Though the character sure had his fair share of funny moments on the sitcom, actor William Daniels made it a point to never let Mr. Feeny become a joke on Boy Meets World. In a new Today Show segment, he talked about Mr. Feeny's legacy and why he is such an important television character. Joined by his Boy Meets World costar and real-life wife Bonnie Bartlett, Daniels shared that he made sure Cory Matthews's teacher, next-door neighbor, and frequent advisor was "written with respect." His reasoning is about as heartwarming as one of Mr. Feeny's life lessons, because of course it is.
At the top of the clip, Daniels got into why it was so important to him that the Mr. Feeny character was cast in a positive and considerate light. He said,
“What was my favorite part about doing Mr. Feeny on Boy Meets World? I wanted to make sure the producer understood that I didn’t want to make fun of a teacher. They’re too important to this country and they’re underpaid. So I wanted him, Mr. Feeny, to be written with respect, which they were kind enough to do. So I was happy to do that, and it worked out very well.”
Mr. Feeny may be retired, but that does not mean he is done sharing pearls of wisdom with the class.
Daniels and Bartlett also revisited some classic Mr. Feeny moments, such as the character's tearjerker of a final scene. “He’s alone in the room and he looks over at the empty desks and he says, ‘I love you all,’” Daniels recalled. “And I thought that was a really nice way to end it.” Barlett also waxed nostalgic about the scene where Dean Bolander compares Fred Savage’s professor character to Mr. Feeny. “I said, ‘You don’t have one ounce of teacher in you like this man does,’” she remembered. “It was a good episode for me … I like that kind of thing.”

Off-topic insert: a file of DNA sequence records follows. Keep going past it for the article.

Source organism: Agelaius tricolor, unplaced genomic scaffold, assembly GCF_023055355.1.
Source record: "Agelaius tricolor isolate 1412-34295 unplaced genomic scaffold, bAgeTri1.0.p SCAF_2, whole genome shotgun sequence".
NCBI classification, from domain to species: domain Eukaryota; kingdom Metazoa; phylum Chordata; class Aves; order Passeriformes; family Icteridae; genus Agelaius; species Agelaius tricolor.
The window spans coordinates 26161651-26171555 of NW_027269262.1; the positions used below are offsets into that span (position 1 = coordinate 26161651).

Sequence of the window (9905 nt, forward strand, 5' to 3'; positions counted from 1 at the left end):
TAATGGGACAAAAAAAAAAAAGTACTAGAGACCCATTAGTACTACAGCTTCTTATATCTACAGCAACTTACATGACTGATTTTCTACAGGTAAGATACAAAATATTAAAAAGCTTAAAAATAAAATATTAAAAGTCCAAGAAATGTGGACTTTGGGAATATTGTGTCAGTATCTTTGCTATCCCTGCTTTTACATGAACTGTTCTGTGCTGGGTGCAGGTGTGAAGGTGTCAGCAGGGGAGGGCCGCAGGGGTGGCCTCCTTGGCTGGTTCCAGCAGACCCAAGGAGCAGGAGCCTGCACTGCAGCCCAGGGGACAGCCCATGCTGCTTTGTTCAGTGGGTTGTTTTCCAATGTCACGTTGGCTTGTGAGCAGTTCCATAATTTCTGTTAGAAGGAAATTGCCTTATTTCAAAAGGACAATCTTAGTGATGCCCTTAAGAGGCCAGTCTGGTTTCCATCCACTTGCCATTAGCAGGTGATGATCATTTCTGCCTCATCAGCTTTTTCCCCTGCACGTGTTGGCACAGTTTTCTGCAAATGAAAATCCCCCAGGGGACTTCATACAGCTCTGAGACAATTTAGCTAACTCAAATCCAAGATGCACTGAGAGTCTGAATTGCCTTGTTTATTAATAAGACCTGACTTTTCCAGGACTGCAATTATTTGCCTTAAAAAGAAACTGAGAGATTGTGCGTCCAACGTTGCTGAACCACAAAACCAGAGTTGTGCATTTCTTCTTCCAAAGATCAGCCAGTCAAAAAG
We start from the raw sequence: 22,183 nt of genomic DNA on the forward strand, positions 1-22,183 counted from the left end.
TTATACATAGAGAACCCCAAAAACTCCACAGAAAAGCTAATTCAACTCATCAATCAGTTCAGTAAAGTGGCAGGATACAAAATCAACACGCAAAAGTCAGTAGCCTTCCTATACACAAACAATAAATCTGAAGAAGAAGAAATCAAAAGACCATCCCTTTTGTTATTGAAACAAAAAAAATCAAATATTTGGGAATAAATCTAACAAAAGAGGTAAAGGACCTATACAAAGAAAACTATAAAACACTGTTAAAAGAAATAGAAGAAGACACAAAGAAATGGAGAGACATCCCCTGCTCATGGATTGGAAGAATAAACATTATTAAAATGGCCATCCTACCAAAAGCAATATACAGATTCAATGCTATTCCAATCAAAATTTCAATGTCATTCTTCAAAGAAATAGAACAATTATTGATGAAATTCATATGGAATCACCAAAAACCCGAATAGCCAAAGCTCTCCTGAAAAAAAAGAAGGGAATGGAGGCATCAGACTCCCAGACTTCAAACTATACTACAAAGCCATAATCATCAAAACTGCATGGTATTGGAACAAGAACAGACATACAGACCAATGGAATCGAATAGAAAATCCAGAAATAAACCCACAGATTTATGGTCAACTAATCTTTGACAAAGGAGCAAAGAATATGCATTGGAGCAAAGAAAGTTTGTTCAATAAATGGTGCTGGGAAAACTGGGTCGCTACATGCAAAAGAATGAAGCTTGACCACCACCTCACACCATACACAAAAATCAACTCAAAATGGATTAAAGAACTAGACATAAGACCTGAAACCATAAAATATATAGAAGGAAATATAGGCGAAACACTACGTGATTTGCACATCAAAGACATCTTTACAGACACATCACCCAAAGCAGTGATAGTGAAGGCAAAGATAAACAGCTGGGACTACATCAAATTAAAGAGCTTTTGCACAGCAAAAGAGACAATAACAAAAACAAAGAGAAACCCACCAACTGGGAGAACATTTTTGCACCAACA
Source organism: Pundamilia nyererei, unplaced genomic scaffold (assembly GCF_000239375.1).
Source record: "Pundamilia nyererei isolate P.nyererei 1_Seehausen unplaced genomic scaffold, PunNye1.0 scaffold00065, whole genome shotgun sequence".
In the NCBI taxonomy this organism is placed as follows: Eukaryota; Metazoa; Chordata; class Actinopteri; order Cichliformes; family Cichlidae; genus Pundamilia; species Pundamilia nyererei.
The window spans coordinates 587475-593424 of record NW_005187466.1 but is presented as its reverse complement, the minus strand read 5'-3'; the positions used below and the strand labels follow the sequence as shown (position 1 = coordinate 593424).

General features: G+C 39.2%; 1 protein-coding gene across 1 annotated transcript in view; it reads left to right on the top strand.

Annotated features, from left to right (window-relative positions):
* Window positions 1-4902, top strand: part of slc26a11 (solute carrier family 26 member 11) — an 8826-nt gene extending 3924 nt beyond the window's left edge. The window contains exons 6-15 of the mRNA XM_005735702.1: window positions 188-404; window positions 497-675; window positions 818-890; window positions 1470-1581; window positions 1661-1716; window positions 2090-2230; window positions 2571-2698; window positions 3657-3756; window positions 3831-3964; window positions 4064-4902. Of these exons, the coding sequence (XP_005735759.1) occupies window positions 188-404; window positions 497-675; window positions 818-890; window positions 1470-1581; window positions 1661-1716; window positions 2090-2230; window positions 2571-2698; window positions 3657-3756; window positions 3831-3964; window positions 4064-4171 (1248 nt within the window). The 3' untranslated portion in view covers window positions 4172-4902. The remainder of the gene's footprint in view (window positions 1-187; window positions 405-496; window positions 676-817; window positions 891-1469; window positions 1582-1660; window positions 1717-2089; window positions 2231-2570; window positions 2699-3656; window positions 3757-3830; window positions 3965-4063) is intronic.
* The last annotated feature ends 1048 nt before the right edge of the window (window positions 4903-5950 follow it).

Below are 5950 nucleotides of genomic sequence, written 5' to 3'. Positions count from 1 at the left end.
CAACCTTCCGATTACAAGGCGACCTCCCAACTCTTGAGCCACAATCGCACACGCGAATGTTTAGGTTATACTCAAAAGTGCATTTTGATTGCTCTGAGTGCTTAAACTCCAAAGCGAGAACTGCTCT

And as for Daniels's favorite Mr. Feeny Lesson? Why, that would be the final piece of advice he gave to Cory, Shawn, Topanga, and Eric: “Believe in yourselves. Dream. Try. Do good.”
Mr. Feeny was hilarious, a good role model, and compassionate without being saccharine, and uh, it isn't every day you see those qualities in a teacher on a scripted shows. Sure, there are other examples of good TV teachers (Jessica Day from New Girl and Helena St. Rogers from Pose are two that come to mind), but there have been a lot of, *ahem* questionable ones on the small screen. Breaking Bad, Teachers, Community, Strangers with Candy, and the TV adaptation of Bad Teacher all feature educators who forgot to take their daily dose of "Do good." But you know what? It is OK. Those shows would be incredibly different programs without their deeply flawed teachers; no one's saying Walter White, for example, should be replaced with a noble, Feeny-esque fellow. That would be bonkers.
As entertaining as those messy characters are, it is also great to have the occasional wise, honorable, and kind-hearted teacher on television because, as Daniels said, teachers are "too important." It's nice to see them do good.